Yadav: Yeah. I mean, this is why it's great. I mean, this is why, it's not just the US, but other economies, continental Europe, the UK, and others all rely on the system of dealers. Right? On a system of these core banks and investment banks that are the key buyers of Treasury debt. So the reason why this is great is because these institutions can then go out and get an understanding of how much treasury would be needed. So they are then able to inform the US Treasury and other treasuries that this is what the likely demand is going to be.
Yadav: Now, this system is not perfect. There has been a concern lately that some treasury auctions don't get the kind of demand and uptake that one would like. So in February, 2021, for example, one auction towards the end of the month went particularly badly. There wasn't that much demand for it. The Treasury was caught by surprise. It affected the US Treasury market. The liquidity in that market dried up that day, had a bit of a problem. The system is not perfect. But the idea here is certainly to ground it in a framework that is as metronomic as we can possibly enable it to be. That ensures the market's not surprised. We get information from the primary dealers. We work on a system that ensures that our debt is being issued at lowest cost.
Beckworth: Okay. Let's go to the Federal Reserve Bank of New York. What role do they play?
Yadav: Well, the Fed is the Fed. It's a key banking regulator alongside the OCC. It's our lender of last resort. It's the Fed. As we know from March 2020, we'll step in if there's a problem. But why it's here is because it's our central bank. It is also, of course, a major banking, the major banking regulator alongside the OCC.
Beckworth: Yeah. And as we saw in March 2020, it's the final backstop, too, to the Treasury market if it push comes to shove. You mentioned in your paper over a trillion dollars and repos right after the market's froze up, and then more after that. It's the final backstop. I wonder if you have any thoughts on the fact that the Fed's balance sheet has gotten so big so that it's effectively doing a sizeable portion of public debt management. So, I think if you add overnight repos, plus reserves, you're looking at liabilities close to over $5 trillion. And as you mentioned earlier, we got $22 trillion in our public debt. So the Fed's becoming a non-trivial player in the management of public debt. Is that a problem or not a big deal?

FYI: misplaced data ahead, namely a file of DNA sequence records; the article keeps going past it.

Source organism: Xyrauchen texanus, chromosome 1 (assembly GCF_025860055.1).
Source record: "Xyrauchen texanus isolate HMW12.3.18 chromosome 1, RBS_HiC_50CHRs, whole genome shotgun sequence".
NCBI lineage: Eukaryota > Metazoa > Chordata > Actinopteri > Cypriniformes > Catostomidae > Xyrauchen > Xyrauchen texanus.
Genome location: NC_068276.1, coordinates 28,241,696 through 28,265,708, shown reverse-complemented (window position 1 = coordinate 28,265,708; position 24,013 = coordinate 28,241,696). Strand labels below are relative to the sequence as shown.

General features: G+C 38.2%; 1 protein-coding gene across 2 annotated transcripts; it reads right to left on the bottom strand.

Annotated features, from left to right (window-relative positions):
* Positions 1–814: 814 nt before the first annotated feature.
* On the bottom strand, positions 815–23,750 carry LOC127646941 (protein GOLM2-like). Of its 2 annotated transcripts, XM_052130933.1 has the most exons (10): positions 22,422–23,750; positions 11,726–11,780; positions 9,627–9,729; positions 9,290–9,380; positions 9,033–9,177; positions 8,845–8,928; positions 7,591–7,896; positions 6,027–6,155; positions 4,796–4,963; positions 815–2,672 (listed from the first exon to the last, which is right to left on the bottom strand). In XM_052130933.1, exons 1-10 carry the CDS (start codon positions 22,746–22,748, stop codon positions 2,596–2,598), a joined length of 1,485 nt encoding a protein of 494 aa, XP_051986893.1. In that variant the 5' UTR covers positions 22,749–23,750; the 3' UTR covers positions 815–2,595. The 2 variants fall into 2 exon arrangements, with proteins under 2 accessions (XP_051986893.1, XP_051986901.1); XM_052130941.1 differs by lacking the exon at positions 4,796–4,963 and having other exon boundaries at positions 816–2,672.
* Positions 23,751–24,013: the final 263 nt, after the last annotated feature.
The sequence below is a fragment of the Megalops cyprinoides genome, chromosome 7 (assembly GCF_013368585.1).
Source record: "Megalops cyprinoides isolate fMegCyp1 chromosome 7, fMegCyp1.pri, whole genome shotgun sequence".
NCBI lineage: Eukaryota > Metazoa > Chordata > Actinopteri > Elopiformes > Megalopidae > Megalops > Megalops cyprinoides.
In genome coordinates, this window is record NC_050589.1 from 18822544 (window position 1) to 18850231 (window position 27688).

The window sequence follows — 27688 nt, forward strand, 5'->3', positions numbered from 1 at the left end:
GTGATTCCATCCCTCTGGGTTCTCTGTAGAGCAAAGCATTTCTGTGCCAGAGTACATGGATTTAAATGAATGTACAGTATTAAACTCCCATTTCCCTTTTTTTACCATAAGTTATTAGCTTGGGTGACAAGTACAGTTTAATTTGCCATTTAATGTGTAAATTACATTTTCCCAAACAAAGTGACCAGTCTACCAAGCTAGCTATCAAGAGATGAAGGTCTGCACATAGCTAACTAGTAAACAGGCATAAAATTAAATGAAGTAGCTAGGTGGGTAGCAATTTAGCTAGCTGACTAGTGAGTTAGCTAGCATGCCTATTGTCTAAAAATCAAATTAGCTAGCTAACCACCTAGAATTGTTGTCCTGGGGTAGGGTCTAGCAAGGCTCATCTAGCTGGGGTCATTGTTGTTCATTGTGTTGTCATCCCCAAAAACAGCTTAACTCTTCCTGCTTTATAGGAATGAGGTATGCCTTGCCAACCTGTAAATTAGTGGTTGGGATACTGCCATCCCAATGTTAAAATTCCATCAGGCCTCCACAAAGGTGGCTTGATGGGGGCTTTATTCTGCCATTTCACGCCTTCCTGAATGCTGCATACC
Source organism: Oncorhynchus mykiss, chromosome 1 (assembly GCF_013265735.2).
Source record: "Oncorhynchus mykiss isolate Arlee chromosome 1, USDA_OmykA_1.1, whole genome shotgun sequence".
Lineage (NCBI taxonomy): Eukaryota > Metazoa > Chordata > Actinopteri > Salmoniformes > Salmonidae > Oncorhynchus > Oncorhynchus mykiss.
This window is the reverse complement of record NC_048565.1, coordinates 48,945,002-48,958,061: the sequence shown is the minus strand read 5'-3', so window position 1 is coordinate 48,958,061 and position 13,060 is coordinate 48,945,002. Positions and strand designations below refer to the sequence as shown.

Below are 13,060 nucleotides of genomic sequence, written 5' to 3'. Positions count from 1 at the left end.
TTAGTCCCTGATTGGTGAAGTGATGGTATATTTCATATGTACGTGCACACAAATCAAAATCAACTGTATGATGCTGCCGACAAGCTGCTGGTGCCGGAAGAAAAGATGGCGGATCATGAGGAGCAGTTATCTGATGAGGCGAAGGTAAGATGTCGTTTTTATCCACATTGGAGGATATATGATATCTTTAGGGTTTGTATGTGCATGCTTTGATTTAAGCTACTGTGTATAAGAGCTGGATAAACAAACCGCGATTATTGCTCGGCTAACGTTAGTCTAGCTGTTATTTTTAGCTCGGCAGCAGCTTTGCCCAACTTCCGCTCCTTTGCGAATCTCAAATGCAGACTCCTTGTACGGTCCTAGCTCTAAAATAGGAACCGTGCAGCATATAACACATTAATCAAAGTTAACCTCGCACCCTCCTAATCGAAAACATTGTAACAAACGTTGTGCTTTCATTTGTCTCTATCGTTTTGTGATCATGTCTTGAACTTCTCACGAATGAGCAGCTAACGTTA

The system is not perfect. But the idea here is certainly to ground it in a framework that is as metronomic as we can possibly enable it to be. That ensures the market's not surprised. We get information from the primary dealers. We work on a system that ensures that our debt is being issued at lowest cost.
Yadav: I think I wouldn't call it a problem as such, I would think it's a state of affairs. It is a part of our ecosystem and we need to figure out what we do with it. In other words, when we do have a regulatory reform in this area, and there's talk of it now, how should the Fed plug itself into this dialogue when it is in fact a key player in this market? If we decide to go for a solution that includes some kind of central clearing, how should the Fed be involved in that clearing house? Right? What kind of impact will the Fed's regulatory oversight of primary dealers have when its own balance sheet is essentially very prominent in Treasury management? What kind of oversight will it need to give to those who are essential in maintaining the liquid liquidity of these treasuries? So, these are all important questions. I think we need to think about them because the Fed is not going away here in this space, particularly in the absence of solid ex ante information constraints, whatever. We need the Fed now as a backstop the Treasury market, there's no avoiding that.
Beckworth: All right. The SEC and FINRA?
Yadav: Great. SEC and FINRA are the key regulators for the securities firms. That obviously includes the HFT players that are now critical liquidity providers in this market. They also oversee major platforms that host treasuries trading, for example, BrokerTec, which sees almost something like, almost 80% of inter-dealer treasuries trading on its platform. So the SEC and FINRA regulate securities forms, as well as the SEC thinking about BrokerTec in its space.